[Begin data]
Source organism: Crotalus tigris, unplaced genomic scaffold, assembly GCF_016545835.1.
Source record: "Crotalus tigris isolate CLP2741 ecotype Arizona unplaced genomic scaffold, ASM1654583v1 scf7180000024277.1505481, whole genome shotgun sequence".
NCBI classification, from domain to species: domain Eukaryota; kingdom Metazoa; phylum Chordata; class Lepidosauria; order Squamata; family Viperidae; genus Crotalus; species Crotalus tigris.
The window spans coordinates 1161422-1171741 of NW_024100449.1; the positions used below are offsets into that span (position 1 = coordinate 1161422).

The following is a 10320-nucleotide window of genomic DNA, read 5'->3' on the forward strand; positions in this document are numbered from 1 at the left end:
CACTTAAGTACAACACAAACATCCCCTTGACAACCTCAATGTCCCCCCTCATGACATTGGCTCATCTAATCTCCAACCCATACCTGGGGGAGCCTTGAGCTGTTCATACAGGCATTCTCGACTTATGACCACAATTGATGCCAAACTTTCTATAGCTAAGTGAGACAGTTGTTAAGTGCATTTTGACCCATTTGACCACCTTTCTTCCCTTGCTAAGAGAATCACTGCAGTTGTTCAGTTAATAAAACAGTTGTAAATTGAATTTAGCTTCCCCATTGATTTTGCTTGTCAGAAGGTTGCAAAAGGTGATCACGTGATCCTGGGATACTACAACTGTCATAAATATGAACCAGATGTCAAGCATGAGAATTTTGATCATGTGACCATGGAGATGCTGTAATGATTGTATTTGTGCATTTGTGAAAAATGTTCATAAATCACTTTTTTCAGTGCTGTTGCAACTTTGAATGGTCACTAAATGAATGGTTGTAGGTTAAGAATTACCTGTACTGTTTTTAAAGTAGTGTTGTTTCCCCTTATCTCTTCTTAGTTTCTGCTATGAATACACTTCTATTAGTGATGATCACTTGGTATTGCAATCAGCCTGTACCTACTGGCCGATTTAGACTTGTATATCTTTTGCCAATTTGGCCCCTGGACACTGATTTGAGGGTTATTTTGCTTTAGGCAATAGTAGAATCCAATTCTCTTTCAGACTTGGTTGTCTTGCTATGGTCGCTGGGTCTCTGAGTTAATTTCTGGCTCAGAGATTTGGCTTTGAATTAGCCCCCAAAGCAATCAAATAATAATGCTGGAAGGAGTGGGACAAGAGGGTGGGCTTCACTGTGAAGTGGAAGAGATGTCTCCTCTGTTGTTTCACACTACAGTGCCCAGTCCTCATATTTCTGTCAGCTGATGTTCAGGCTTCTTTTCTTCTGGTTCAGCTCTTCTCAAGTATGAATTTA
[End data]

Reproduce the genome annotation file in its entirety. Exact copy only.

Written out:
Source organism: Crotalus tigris, unplaced genomic scaffold, assembly GCF_016545835.1.
Source record: "Crotalus tigris isolate CLP2741 ecotype Arizona unplaced genomic scaffold, ASM1654583v1 scf7180000024277.1505481, whole genome shotgun sequence".
NCBI classification, from domain to species: domain Eukaryota; kingdom Metazoa; phylum Chordata; class Lepidosauria; order Squamata; family Viperidae; genus Crotalus; species Crotalus tigris.
The window spans coordinates 1161422-1171741 of NW_024100449.1; the positions used below are offsets into that span (position 1 = coordinate 1161422).

The following is a 10320-nucleotide window of genomic DNA, read 5'->3' on the forward strand; positions in this document are numbered from 1 at the left end:
CACTTAAGTACAACACAAACATCCCCTTGACAACCTCAATGTCCCCCCTCATGACATTGGCTCATCTAATCTCCAACCCATACCTGGGGGAGCCTTGAGCTGTTCATACAGGCATTCTCGACTTATGACCACAATTGATGCCAAACTTTCTATAGCTAAGTGAGACAGTTGTTAAGTGCATTTTGACCCATTTGACCACCTTTCTTCCCTTGCTAAGAGAATCACTGCAGTTGTTCAGTTAATAAAACAGTTGTAAATTGAATTTAGCTTCCCCATTGATTTTGCTTGTCAGAAGGTTGCAAAAGGTGATCACGTGATCCTGGGATACTACAACTGTCATAAATATGAACCAGATGTCAAGCATGAGAATTTTGATCATGTGACCATGGAGATGCTGTAATGATTGTATTTGTGCATTTGTGAAAAATGTTCATAAATCACTTTTTTCAGTGCTGTTGCAACTTTGAATGGTCACTAAATGAATGGTTGTAGGTTAAGAATTACCTGTACTGTTTTTAAAGTAGTGTTGTTTCCCCTTATCTCTTCTTAGTTTCTGCTATGAATACACTTCTATTAGTGATGATCACTTGGTATTGCAATCAGCCTGTACCTACTGGCCGATTTAGACTTGTATATCTTTTGCCAATTTGGCCCCTGGACACTGATTTGAGGGTTATTTTGCTTTAGGCAATAGTAGAATCCAATTCTCTTTCAGACTTGGTTGTCTTGCTATGGTCGCTGGGTCTCTGAGTTAATTTCTGGCTCAGAGATTTGGCTTTGAATTAGCCCCCAAAGCAATCAAATAATAATGCTGGAAGGAGTGGGACAAGAGGGTGGGCTTCACTGTGAAGTGGAAGAGATGTCTCCTCTGTTGTTTCACACTACAGTGCCCAGTCCTCATATTTCTGTCAGCTGATGTTCAGGCTTCTTTTCTTCTGGTTCAGCTCTTCTCAAGTATGAATTTA